Monday, February 17, 2014

Musa Isle was Miami's first tourist trap

Musa Isle Fruit Farm. (1912)
Original caption: Lady Lou entering the mouth of state 

drainage canal, Miami, Fla. 
All images via the Library Congress.
(Click here to enlarge.)

The city even had its first tourist trap, a place called Musa Isle, three miles up the Miami River, not far from such present-day monuments as the Metro Justice Center and the Orange Bowl.

A launch, the Sallie, ferried tourists to Musa Isle from the dock at the Royal Palm Hotel. The trip was de rigueur for Royal Palm guests, no less so than a round of golf on the hotel links or a lesson from Percy Cavill, hotel swimming pro.

As the Sallie puttered through the mangroves, tourists craned to glimpse their first alligator. At the Musa Isle gift shop, they bought post cards and guava jelly. There was a three-story observation tower, admission one dime, from which a visitor could gaze westward over "the mysterious Everglades, where only Indians dare go." -Miami Herald, Oct. 8, 1989.


Detail from above photograph.
(Click here to enlarge.)

Avenue of Royal Palms, Musa Isle, Miami, Fla.  (1912)
(Click here to enlarge.)

Miami Daily Metropolis, Nov. 26, 1919.

Miami Daily Metropolis, Oct. 25, 1921.
(Click here to enlarge.)

Miami Daily News, Jan. 15, 1929. 

Miami Daily News, July 31, 1942. 

From the Miami Herald, Oct. 16, 1987...
Miami at the turn of the century was so close to the Everglades that the River of Grass dropped several feet in a fall near Northwest 30th Avenue and 18th Terrace, creating rapids dramatic enough to power a starch mill and attract tourists in sightseeing boats. Earlier, it was a settlement that briefly supported a 1,000-acre riverside plantation until Indians scared off the newcomers. In the 1830s, the mouth of the river became home to the soldiers of Fort Dallas (where the DuPont Plaza Hotel stands today), and by the end of the era several enterprising gentlemen had found lucrative ways to use the river.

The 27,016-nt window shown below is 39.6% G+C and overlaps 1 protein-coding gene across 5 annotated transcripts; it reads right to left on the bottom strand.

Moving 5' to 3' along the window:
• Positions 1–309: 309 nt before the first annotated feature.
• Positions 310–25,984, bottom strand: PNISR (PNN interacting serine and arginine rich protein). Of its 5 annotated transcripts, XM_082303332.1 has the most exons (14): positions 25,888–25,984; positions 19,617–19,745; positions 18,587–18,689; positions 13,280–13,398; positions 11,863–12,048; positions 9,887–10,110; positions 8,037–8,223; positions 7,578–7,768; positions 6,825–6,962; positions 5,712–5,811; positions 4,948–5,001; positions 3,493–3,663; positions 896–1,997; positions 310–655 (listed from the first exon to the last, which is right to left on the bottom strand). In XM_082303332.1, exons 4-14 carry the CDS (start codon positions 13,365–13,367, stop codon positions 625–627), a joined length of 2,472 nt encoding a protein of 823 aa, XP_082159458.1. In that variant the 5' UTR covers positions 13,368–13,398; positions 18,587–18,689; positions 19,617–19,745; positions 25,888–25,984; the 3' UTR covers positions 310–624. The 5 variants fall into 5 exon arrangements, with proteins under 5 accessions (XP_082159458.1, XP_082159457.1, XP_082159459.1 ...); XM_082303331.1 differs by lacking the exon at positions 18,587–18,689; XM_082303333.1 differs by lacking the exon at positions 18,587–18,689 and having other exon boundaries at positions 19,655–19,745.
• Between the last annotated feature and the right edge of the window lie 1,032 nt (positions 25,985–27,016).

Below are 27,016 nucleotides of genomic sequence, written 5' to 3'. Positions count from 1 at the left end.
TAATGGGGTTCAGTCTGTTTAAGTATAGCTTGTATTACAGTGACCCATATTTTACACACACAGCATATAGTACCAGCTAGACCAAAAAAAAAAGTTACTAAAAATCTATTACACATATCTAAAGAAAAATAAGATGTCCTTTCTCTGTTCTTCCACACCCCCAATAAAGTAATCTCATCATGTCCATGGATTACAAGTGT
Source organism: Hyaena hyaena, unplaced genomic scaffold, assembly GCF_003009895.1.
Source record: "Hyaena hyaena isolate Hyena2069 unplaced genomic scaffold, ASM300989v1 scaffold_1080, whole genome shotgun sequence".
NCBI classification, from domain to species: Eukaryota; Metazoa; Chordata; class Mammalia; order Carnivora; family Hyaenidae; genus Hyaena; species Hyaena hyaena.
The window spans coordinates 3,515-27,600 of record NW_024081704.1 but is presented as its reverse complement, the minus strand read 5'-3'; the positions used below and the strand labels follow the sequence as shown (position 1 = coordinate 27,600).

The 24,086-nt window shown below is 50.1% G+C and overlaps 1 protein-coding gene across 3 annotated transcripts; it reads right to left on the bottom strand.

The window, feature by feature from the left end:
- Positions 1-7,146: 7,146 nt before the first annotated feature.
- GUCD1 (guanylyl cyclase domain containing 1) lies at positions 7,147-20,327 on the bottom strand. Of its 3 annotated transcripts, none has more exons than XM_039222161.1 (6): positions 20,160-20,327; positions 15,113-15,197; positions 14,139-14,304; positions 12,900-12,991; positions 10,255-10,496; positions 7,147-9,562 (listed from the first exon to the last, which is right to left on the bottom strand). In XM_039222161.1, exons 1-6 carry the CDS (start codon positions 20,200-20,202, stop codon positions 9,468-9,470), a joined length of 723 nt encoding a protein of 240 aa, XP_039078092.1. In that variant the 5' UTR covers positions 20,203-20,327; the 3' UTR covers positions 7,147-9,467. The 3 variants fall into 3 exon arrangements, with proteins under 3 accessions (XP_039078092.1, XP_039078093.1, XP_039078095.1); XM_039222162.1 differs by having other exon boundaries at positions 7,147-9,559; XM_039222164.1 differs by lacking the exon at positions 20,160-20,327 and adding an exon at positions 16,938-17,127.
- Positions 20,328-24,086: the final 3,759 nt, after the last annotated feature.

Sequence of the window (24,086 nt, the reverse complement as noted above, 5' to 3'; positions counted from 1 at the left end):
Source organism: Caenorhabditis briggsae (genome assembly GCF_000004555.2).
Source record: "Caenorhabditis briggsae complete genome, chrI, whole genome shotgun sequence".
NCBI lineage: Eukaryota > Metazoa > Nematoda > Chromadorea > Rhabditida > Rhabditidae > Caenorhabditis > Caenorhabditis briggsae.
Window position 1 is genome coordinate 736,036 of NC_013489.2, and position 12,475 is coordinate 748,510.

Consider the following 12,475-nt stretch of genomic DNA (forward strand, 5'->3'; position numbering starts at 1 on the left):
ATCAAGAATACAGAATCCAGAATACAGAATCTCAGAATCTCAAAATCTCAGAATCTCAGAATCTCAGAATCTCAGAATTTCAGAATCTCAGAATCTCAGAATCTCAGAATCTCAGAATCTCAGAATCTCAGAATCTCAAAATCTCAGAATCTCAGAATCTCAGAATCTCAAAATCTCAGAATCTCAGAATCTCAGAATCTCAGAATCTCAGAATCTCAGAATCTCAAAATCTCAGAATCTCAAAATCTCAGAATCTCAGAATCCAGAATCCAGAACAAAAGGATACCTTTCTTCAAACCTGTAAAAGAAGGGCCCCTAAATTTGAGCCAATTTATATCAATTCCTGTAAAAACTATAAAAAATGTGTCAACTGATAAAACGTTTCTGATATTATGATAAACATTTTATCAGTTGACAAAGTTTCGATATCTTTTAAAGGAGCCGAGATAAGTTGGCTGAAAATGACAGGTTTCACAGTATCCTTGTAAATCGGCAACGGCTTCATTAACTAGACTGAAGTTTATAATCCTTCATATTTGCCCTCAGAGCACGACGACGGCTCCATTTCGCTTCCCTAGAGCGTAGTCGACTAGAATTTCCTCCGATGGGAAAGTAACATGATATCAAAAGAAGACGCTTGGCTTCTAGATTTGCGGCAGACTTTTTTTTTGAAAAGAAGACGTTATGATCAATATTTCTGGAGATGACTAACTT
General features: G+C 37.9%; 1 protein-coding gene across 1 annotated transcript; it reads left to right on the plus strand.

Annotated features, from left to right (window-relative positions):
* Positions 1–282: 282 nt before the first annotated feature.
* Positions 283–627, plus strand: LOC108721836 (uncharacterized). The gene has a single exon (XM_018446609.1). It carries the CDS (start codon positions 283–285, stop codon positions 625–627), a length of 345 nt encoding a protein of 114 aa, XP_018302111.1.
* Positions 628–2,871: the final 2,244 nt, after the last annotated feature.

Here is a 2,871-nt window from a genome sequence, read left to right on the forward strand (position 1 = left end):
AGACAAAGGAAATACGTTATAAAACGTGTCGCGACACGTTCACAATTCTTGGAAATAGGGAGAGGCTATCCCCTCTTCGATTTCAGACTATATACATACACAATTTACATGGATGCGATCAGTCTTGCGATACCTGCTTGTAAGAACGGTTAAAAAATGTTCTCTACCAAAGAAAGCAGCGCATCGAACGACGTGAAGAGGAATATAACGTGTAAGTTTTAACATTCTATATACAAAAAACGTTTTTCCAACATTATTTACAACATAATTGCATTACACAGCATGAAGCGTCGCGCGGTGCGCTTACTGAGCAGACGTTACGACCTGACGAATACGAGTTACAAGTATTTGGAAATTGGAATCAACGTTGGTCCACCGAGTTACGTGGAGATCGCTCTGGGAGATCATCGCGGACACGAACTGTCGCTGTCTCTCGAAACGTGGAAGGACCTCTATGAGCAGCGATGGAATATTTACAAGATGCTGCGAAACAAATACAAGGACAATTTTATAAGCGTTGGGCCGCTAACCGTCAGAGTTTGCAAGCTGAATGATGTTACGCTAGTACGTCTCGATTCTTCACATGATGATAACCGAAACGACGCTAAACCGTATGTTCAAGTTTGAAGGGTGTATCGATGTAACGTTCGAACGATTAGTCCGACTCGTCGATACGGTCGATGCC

Charles Richardson, whose citrus groves upstate were devastated in the freeze of 1895-96, settled on Musa Isle at Northwest South River Drive and 25th Avenue, where he and his son set up a fruit stand. On their outings to the rapids, tourists stopped there to buy produce. Soon riverboats were plying the waters, carrying sightseers to a 60-foot wooden observation tower with a vista of the rapids and the glades beyond and to another attraction on the south bank at Northwest 19th Avenue, Coppinger's Tropical Garden and Indian Village. It was there that Henry Coppinger Jr. practiced the art of alligator wrestling, which he taught to Indians, who carry on the tradition to this day.

Undated tourist brochure for Musa Isle.
The attraction was closed in 1964. 

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